A damning article by the Huffington Post circulating the web shows that Canada is the world leader in deforestation. The news comes out of a study by Forest Watch, which outlines that eight per cent of the world’s virgin forests were degraded between 2000 and 2013. Of that eight per cent, 21.4 per cent occurred in Canada.
“The imagery shows severe loss of forests in the northern parts of the Prairie provinces, including around the oilsands operations near Fort McMurray, Alberta. Very little new forest coverage has been added to compensate,” wrote the Huffington Post. “The interior of British Columbia has seen widespread forest loss, as have parts of northern Ontario and northern Quebec. Only the Maritimes showed evidence of any significant reforestation.”
While this report alone is damaging to the government’s current stance on environmental issues, the fragmentation of these forests is leading to devastation for our fur-bearing animals, too.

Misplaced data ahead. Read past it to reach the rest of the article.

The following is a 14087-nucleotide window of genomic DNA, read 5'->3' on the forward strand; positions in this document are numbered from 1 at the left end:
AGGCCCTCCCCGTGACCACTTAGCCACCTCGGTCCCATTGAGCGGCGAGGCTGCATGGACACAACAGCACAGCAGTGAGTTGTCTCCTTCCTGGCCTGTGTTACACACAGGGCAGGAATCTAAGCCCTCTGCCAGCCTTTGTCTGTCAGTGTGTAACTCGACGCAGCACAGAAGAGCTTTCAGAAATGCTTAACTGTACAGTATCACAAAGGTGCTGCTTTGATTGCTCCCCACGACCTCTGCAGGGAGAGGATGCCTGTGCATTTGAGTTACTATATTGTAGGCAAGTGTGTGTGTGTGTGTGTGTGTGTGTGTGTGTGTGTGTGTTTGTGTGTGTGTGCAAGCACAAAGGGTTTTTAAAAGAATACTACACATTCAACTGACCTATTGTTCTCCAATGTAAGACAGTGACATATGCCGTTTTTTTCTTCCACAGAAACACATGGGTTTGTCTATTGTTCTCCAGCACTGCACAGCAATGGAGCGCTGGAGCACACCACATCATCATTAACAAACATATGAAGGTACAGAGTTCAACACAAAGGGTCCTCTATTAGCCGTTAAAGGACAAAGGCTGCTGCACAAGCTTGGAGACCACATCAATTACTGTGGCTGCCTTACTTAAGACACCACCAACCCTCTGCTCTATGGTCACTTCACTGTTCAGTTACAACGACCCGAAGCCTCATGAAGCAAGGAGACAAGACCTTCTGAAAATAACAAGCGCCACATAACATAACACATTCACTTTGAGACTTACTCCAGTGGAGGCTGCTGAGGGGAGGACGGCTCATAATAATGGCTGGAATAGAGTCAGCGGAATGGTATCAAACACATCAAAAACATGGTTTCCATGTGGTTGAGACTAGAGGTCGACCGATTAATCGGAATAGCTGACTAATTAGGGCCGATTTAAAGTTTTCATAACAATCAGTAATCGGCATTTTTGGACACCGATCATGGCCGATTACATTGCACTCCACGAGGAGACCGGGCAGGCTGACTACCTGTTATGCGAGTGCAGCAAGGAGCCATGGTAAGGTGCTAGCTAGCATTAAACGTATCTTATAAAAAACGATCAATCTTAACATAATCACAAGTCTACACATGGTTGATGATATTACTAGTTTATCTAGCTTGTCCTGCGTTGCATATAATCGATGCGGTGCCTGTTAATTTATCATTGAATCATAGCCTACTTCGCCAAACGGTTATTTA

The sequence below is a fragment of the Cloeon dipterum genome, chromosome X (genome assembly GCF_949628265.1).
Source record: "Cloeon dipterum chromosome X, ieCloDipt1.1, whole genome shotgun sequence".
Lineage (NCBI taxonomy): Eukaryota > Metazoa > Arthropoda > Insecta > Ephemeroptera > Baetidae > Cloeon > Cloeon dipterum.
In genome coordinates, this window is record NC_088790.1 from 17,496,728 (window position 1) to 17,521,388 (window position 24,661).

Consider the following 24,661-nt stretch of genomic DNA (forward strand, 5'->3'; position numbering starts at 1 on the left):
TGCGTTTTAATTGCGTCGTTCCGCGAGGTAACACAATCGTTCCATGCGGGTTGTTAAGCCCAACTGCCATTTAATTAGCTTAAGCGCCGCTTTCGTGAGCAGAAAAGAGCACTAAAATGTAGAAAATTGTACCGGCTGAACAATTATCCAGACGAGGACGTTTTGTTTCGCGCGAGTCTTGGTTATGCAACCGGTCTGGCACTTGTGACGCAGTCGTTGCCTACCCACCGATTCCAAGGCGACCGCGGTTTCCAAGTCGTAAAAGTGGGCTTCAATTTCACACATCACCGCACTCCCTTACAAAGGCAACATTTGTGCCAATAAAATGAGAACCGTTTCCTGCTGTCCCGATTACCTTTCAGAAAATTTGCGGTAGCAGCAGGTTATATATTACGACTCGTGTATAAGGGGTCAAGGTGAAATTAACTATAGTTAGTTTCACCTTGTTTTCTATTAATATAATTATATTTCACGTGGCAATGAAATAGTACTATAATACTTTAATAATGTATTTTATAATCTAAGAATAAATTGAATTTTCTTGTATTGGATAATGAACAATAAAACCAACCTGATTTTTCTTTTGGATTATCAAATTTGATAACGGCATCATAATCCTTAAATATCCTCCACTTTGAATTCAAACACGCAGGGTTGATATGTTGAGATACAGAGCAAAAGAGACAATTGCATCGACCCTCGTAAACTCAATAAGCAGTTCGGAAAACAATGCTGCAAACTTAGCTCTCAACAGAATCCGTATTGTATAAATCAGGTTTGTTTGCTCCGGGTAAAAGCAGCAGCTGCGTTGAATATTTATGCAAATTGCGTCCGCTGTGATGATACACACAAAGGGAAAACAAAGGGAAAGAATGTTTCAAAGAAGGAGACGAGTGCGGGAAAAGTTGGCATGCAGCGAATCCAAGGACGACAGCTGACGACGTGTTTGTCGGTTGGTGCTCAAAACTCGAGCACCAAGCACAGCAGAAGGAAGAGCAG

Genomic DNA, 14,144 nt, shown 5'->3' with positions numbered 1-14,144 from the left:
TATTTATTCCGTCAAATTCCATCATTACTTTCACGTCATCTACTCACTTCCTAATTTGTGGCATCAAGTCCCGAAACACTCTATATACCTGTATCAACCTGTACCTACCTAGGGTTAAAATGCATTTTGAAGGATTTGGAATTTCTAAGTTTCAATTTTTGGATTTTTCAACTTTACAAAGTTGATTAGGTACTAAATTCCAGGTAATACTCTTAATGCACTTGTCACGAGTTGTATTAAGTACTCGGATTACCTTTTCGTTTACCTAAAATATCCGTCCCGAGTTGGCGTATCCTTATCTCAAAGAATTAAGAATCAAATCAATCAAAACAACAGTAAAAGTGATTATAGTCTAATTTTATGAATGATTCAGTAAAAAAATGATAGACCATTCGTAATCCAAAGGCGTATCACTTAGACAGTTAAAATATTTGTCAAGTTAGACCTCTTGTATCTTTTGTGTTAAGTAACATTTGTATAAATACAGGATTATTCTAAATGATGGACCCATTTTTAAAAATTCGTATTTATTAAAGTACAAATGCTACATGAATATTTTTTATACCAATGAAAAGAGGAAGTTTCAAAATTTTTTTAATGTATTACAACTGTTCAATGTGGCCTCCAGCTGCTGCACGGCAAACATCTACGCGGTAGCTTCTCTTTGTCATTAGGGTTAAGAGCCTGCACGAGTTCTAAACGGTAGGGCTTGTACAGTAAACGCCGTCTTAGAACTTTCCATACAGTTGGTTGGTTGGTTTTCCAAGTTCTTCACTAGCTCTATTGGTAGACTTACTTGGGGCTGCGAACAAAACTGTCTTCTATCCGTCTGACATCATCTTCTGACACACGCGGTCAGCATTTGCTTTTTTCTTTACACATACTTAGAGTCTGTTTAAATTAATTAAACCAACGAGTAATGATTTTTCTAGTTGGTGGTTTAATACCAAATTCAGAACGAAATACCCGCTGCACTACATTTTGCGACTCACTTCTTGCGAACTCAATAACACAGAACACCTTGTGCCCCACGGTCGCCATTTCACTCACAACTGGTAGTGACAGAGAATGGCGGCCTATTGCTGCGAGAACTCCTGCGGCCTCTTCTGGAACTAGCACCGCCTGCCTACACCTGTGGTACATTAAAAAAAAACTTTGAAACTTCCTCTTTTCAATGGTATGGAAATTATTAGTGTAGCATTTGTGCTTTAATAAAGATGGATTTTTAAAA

Fragmentation is the removal or destruction of vital links between ecosystems, something that only in recent years municipal planners have begun to consider. When water systems, safe travel corridors or vegetation is separated through deforestation or development, ecosystems can literally die.
As a result, the fur-bearing animals – raccoons, coyotes, skunks, squirrels, and others – who call these ecosystems home are forced out in search of new stomping grounds.
And we all know what that can lead to: conflict.
When our government breaks apart habitats fur-bearing animals are put at greater risk. There are ways to protect our environment without losing out on economic opportunities. But the government – your elected officials – need to be pressured into doing so.
Conservation of green spaces is also conservation of the homes for thousands of animals.